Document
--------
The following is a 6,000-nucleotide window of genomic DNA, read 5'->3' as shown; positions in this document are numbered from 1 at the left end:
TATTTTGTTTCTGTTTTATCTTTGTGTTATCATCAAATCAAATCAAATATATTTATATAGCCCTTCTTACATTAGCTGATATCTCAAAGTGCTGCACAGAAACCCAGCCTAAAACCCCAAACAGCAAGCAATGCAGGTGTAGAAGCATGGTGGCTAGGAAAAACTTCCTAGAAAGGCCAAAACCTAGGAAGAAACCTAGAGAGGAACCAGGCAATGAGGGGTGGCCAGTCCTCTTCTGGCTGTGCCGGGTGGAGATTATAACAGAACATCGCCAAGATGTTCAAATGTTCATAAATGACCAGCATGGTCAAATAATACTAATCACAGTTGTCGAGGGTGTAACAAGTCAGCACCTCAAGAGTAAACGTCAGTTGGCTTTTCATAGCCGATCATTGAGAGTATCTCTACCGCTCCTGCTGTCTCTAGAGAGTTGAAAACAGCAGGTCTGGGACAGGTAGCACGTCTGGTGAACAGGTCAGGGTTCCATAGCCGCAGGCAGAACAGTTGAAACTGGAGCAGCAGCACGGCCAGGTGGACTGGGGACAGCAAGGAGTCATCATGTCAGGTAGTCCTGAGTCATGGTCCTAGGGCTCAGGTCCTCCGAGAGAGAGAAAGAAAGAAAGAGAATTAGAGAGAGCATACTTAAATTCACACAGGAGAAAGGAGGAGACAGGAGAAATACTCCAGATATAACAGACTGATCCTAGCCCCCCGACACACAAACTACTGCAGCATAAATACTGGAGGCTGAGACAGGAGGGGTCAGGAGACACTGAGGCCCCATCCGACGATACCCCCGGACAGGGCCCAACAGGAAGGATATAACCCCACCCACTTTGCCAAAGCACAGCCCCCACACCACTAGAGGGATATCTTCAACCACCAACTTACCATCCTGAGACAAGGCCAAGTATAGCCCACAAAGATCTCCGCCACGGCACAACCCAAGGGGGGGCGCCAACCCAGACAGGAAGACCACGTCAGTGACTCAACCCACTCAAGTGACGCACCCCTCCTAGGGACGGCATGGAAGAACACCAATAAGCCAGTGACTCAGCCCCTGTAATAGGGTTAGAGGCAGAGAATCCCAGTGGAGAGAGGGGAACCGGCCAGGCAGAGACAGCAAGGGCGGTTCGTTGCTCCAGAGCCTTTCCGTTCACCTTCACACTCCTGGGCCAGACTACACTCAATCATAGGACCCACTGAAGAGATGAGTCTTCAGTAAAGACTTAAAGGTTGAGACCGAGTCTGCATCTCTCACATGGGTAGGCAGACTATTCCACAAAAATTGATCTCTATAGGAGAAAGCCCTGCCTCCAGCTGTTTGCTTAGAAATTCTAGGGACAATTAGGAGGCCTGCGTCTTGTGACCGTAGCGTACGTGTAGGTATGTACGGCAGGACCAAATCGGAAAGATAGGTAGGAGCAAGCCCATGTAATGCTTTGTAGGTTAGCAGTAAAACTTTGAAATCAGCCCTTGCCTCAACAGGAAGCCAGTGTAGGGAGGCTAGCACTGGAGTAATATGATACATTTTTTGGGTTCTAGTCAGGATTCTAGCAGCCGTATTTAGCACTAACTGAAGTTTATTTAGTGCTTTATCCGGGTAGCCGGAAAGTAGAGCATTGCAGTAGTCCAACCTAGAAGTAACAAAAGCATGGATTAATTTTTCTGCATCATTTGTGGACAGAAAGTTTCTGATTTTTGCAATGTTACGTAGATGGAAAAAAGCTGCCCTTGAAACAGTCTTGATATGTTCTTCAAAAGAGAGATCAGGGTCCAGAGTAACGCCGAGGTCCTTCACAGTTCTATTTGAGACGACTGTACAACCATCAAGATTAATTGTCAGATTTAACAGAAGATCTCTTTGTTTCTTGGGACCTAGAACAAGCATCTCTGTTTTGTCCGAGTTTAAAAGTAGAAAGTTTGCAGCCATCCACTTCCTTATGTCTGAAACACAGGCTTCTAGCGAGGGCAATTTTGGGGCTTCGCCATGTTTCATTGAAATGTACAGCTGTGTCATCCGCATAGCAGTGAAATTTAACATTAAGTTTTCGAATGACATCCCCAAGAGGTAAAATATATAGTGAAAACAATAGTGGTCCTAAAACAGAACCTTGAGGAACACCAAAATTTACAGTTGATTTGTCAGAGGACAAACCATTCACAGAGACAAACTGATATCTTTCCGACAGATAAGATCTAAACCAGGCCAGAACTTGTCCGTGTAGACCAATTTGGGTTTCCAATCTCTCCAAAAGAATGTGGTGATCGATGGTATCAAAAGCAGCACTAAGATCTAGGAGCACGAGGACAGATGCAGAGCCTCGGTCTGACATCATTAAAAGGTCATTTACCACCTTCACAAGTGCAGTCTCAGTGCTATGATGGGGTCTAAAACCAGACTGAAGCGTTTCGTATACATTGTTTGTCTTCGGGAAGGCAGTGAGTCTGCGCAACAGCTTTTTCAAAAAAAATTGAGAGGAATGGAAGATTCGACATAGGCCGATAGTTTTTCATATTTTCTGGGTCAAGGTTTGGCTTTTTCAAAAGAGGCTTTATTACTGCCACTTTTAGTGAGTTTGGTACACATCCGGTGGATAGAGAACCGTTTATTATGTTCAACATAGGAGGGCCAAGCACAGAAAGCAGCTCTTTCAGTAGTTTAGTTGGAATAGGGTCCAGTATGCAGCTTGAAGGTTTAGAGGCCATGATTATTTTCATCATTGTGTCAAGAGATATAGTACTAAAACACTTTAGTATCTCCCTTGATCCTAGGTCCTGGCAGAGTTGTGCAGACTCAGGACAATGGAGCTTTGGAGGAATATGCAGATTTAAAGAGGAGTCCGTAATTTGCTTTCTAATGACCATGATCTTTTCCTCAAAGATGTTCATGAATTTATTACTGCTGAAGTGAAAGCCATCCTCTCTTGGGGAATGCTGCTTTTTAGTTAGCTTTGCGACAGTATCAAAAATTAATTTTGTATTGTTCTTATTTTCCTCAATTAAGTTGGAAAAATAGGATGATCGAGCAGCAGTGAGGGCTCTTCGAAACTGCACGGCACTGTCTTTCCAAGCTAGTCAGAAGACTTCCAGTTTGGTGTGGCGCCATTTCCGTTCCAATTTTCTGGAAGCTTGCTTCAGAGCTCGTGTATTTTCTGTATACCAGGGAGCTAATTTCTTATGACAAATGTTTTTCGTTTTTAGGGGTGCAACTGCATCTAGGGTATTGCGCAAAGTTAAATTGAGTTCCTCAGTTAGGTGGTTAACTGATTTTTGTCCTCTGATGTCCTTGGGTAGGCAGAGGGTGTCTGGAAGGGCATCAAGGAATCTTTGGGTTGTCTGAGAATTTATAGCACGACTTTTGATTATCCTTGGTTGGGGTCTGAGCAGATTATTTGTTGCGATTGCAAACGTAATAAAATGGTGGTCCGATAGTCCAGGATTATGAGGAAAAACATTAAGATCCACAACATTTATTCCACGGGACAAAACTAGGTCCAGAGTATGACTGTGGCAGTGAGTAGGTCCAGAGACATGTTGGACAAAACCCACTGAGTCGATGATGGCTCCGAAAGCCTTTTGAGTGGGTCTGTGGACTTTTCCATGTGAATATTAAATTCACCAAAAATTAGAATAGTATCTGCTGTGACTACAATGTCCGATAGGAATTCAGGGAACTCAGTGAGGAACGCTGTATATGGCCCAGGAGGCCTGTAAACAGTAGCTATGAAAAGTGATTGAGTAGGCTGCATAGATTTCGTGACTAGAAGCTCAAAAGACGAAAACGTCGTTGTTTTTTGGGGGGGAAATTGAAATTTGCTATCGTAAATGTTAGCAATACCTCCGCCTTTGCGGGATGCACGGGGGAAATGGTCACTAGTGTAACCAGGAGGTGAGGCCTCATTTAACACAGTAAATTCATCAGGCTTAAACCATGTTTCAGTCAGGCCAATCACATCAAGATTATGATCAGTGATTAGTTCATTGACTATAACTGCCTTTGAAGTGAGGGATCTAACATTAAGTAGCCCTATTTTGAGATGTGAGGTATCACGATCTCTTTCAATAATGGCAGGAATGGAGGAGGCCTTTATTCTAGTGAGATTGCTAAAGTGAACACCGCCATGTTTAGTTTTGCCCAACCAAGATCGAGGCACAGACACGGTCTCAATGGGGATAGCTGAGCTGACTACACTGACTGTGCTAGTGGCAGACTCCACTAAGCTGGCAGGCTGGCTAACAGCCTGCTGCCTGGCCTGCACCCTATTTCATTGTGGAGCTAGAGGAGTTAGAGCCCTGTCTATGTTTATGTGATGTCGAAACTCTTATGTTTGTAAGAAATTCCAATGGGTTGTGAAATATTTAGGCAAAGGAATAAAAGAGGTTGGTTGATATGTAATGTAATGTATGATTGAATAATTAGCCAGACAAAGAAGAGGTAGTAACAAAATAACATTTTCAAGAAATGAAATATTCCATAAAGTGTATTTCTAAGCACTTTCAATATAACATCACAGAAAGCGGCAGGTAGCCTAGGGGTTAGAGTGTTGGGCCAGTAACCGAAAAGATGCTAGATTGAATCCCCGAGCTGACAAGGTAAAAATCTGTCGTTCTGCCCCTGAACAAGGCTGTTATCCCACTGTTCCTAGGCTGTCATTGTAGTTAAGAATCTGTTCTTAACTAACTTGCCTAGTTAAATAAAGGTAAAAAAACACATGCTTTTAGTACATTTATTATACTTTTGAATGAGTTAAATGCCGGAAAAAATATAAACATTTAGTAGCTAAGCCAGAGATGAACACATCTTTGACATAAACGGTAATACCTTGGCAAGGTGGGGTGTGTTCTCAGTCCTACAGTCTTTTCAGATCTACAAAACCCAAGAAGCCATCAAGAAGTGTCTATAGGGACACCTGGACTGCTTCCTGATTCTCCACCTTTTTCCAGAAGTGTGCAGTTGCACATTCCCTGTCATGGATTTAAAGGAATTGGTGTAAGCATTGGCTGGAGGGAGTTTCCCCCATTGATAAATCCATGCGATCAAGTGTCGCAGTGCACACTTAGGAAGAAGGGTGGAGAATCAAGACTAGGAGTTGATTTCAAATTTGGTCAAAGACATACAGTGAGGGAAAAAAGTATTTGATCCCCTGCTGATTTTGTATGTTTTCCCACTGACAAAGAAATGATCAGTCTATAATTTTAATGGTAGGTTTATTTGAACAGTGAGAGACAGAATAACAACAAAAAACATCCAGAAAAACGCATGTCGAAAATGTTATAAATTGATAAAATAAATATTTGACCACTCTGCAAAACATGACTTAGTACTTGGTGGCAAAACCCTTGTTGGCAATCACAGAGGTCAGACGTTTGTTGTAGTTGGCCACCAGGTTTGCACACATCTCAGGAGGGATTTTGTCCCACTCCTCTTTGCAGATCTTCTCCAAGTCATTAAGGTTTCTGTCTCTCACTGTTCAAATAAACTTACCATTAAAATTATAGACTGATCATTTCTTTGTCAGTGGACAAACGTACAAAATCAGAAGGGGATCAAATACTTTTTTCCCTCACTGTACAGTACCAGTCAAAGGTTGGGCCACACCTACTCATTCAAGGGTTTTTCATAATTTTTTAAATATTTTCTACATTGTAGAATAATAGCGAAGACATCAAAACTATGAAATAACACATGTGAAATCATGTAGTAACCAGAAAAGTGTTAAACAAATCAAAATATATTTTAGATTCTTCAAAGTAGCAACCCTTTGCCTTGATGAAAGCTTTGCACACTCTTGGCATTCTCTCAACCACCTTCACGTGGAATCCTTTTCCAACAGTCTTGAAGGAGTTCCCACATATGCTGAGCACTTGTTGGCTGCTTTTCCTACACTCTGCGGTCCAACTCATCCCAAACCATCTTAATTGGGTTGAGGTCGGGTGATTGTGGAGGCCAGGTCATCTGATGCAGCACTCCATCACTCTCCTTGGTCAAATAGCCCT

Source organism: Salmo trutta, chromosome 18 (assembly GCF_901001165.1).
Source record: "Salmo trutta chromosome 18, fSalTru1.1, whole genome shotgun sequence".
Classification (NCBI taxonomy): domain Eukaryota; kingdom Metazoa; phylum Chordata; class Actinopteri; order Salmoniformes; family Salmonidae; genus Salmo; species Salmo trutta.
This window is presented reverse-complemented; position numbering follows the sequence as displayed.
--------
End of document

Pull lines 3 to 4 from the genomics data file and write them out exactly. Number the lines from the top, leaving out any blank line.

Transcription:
Source organism: Salmo trutta, chromosome 18 (assembly GCF_901001165.1).
Source record: "Salmo trutta chromosome 18, fSalTru1.1, whole genome shotgun sequence".